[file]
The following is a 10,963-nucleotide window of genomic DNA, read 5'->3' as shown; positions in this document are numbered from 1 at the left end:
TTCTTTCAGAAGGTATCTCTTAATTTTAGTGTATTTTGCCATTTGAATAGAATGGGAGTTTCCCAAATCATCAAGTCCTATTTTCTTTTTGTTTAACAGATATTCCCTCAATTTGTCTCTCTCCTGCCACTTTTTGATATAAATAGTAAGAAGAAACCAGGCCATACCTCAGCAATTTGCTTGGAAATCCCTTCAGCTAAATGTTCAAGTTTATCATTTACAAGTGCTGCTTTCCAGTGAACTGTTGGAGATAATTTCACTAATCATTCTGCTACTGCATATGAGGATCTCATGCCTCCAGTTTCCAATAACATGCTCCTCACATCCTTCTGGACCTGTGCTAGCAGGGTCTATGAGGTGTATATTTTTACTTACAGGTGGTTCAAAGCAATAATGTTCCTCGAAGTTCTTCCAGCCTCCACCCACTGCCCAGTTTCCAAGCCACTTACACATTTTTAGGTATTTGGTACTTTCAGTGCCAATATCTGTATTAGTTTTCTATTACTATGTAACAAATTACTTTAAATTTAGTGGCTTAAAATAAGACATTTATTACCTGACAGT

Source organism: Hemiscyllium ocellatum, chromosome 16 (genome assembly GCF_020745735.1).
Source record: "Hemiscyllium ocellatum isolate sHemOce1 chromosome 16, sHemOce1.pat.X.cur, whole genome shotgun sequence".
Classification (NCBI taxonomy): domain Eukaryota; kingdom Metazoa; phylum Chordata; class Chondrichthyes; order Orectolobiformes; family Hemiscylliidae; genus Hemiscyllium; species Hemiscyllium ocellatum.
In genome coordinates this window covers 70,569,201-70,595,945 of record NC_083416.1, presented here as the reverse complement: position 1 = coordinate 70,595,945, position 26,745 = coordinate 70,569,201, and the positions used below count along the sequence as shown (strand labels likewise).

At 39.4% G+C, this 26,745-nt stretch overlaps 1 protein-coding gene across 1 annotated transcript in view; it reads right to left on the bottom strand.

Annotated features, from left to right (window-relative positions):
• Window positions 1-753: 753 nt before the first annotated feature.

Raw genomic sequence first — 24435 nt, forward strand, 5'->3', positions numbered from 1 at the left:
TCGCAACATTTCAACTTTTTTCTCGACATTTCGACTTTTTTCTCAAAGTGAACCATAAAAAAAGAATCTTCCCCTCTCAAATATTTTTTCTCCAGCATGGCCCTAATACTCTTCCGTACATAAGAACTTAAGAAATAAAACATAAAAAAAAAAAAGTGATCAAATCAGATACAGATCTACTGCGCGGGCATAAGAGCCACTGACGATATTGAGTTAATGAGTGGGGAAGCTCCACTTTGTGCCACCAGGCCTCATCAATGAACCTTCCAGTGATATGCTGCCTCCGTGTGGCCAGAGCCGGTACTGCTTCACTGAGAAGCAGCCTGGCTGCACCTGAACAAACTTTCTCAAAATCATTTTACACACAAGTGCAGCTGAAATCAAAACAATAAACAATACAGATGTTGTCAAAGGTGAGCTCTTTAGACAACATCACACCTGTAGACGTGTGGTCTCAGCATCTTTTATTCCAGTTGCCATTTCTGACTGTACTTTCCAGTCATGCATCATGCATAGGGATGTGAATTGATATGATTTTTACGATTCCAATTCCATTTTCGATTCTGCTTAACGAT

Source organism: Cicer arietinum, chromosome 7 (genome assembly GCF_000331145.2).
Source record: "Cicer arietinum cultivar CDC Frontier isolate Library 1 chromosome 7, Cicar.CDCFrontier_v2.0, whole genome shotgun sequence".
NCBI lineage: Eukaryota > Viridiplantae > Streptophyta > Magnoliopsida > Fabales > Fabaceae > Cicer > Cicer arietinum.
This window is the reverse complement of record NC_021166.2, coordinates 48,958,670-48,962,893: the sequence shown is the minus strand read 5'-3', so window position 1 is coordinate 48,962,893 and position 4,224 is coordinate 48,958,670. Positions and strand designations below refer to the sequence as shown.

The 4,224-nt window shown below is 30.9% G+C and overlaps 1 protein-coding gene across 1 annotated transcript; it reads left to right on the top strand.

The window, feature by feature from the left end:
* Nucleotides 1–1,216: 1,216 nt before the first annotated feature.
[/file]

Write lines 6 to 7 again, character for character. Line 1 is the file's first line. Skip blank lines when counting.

In genome coordinates this window covers 70,569,201-70,595,945 of record NC_083416.1, presented here as the reverse complement: position 1 = coordinate 70,595,945, position 26,745 = coordinate 70,569,201, and the positions used below count along the sequence as shown (strand labels likewise).

At 39.4% G+C, this 26,745-nt stretch overlaps 1 protein-coding gene across 1 annotated transcript in view; it reads right to left on the bottom strand.